Now that health reform has passed, the administration has adopted a much more conciliatory tone towards the industry. Yesterday, Obama invited 13 members of the Business Council to dinner to discuss “the legislation pending in the Senate to overhaul U.S. financial regulations, as well as administration efforts to spur economic growth.” Among the guests were the CEOs of two large insurance companies, WellPoint and Aetna:
· Ronald Williams, Chairman & CEO, Aetna
· Patricia Woertz, Chairman, President & CEO, Archer Daniels Midland Company
· Riley Bechtel, Chairman & CEO, Bechtel Group, Inc.
· Peter Grauer, Chairman, President & CEO, Bloomberg, Inc.
· Jim Owens, Chairman & CEO, Caterpillar
· Ellen Kullman, Chairman & CEO, DuPont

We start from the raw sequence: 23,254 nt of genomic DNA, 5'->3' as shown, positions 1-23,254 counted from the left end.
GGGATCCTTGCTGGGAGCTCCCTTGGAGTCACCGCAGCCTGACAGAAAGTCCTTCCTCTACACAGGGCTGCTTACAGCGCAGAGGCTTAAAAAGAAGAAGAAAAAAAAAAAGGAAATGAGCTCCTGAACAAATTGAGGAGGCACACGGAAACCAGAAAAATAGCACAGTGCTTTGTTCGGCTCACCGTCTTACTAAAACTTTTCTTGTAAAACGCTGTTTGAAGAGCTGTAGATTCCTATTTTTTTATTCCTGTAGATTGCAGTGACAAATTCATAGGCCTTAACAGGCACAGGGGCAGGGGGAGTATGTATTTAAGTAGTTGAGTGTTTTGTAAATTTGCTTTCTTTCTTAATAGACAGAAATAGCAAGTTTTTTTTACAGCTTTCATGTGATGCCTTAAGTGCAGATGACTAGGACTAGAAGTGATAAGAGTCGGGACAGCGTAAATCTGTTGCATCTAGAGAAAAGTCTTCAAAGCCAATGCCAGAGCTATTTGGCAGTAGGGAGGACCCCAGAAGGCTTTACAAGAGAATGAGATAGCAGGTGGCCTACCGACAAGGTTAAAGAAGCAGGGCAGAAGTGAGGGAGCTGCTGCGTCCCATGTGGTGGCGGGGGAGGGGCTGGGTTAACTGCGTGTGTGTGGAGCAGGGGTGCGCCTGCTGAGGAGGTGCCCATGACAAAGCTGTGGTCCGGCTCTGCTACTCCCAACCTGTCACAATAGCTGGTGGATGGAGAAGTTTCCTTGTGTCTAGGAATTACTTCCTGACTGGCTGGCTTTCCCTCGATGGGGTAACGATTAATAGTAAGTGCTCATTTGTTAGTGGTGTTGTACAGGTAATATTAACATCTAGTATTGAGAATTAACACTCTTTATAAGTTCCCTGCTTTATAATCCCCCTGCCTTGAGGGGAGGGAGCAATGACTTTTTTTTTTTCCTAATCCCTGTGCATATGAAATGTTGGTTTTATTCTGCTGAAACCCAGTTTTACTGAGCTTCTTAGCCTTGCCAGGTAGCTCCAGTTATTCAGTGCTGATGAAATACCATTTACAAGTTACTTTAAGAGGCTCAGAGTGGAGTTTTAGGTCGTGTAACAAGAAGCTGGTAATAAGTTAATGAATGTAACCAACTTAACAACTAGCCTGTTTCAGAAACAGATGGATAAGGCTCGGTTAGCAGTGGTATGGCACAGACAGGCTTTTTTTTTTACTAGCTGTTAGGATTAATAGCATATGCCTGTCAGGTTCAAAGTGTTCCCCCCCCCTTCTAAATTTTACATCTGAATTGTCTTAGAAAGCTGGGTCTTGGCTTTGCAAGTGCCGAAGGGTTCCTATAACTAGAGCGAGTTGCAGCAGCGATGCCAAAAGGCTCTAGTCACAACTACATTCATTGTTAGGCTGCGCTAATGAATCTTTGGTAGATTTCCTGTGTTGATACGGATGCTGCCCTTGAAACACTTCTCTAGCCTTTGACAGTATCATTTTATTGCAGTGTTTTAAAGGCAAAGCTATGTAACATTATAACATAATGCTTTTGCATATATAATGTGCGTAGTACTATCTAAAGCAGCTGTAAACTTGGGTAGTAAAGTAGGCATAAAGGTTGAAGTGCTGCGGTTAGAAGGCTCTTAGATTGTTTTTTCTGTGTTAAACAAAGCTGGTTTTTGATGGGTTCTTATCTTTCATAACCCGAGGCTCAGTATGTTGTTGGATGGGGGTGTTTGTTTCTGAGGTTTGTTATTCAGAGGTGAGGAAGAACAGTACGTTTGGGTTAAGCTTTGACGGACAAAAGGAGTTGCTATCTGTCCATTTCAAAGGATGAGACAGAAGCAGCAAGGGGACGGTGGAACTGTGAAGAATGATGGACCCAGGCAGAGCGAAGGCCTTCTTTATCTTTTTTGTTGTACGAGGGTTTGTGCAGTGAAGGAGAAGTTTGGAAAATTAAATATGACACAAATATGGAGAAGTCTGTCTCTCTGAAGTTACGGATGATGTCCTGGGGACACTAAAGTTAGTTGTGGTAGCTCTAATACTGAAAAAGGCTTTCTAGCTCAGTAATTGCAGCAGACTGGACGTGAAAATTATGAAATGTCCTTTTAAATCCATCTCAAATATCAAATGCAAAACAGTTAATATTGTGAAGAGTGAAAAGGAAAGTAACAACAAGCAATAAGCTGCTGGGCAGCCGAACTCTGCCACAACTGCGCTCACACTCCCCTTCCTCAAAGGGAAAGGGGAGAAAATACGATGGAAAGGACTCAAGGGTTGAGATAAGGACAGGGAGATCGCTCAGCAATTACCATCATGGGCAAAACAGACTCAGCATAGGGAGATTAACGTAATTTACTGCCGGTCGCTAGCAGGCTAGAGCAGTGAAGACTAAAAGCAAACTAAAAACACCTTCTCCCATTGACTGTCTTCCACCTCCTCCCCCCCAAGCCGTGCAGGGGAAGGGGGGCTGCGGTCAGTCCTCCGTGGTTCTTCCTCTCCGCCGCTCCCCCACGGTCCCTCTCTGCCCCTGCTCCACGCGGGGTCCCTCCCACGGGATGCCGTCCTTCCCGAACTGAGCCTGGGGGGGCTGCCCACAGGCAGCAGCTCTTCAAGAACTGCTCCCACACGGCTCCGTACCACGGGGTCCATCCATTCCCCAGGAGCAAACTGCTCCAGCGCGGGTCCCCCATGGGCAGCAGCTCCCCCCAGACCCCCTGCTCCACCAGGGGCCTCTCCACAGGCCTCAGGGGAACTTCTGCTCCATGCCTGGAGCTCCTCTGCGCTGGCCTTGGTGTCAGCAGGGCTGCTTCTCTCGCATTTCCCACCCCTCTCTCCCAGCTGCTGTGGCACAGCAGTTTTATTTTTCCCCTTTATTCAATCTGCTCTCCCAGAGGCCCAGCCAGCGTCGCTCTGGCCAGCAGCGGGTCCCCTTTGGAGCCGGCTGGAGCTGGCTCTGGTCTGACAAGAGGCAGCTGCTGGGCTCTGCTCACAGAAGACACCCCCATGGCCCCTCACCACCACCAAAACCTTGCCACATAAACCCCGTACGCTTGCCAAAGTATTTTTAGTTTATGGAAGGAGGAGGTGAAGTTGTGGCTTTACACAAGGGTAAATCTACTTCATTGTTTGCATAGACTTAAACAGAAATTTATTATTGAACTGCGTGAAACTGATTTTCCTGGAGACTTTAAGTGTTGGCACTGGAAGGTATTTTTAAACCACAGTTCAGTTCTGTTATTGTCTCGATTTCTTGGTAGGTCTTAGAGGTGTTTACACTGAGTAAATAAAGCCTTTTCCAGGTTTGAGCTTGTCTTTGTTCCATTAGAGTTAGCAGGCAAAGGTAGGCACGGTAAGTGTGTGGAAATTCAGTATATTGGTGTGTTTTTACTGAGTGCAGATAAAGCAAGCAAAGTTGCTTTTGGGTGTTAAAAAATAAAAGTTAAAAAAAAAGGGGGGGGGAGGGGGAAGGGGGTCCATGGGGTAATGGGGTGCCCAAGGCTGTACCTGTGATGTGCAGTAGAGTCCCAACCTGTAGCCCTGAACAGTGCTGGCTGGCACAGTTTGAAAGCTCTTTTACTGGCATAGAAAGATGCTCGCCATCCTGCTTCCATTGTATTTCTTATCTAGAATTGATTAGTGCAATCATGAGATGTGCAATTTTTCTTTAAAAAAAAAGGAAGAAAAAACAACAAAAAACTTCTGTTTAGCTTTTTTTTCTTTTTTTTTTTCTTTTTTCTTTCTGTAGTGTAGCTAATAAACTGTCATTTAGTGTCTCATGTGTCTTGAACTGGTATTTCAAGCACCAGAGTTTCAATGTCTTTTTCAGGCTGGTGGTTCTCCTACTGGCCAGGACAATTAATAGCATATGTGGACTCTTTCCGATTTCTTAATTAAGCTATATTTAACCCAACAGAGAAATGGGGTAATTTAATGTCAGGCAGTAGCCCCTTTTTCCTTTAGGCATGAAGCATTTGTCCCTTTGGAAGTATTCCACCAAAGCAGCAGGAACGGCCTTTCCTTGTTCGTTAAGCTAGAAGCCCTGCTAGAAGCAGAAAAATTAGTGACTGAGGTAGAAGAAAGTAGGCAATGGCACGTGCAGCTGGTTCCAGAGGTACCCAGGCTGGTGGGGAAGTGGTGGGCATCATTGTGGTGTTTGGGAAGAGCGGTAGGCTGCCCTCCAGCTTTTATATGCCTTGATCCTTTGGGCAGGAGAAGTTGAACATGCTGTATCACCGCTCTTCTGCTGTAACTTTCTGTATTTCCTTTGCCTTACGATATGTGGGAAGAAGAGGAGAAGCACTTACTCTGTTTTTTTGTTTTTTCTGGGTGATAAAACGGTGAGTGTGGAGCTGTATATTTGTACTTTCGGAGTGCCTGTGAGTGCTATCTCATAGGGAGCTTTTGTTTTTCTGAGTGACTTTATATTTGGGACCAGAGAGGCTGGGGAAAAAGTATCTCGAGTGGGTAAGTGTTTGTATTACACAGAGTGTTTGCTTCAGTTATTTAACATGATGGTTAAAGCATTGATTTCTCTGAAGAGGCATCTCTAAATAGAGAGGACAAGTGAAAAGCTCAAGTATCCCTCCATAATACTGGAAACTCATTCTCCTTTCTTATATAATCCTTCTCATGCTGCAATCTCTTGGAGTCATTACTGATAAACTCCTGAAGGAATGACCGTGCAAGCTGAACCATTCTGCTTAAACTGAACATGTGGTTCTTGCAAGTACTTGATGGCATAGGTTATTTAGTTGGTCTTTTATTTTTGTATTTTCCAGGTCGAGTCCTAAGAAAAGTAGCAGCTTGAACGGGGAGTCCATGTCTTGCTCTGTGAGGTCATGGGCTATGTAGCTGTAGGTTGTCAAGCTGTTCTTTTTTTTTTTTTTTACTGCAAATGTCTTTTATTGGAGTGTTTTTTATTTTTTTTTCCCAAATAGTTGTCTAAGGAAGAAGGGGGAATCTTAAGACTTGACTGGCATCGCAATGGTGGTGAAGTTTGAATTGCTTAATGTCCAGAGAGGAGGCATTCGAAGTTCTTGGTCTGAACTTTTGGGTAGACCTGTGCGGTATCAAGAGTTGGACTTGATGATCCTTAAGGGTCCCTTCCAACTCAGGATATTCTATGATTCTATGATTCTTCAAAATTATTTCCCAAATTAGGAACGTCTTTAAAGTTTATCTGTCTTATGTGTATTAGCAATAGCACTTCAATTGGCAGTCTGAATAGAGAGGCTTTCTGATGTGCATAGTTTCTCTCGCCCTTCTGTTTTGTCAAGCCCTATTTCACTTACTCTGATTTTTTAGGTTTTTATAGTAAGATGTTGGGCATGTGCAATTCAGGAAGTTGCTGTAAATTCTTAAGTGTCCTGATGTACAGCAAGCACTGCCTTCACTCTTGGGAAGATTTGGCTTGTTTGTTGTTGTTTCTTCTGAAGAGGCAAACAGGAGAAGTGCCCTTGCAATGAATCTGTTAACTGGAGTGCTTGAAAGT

· Rex Tillerson, Chairman & CEO, ExxonMobil
· Jamie Dimon, Chairman, President & CEO, JPMorgan Chase & Co.
· Charles Moorman, Chairman & CEO, Norfolk Southern Corporation
· Steve Odland, Chairman & CEO, Office Depot
· James Goodnight, Chairman, President & CEO, SAS Institute Inc.
· Andrew Liveris, Chairman & CEO, The Dow Chemical Company
· Angela Braly, Chairman, President & CEO, WellPoint, Inc.
While some may view Obama’s new approach as a cynical ploy, the new friendlier tone makes more sense in the post reform-world. The administration will have to rely on insurers to implement reform and partner with the industry to encourage Americans to sign up for coverage. Regulators will work closely with AHIP and all of the health care stakeholders to issue the appropriate rules and regulations and will make use of the group’s technical expertise.
As Jon Kingsdale, the director of the Commonwealth Connector Authority, observed in yesterday’s Boston Globe, “Brow-beating various industries may be good partisan politics, but the Health Connector has worked diligently at creating solid, long-term working relationships.” Those same partnerships will be essential if the health implementation effort is to succeed.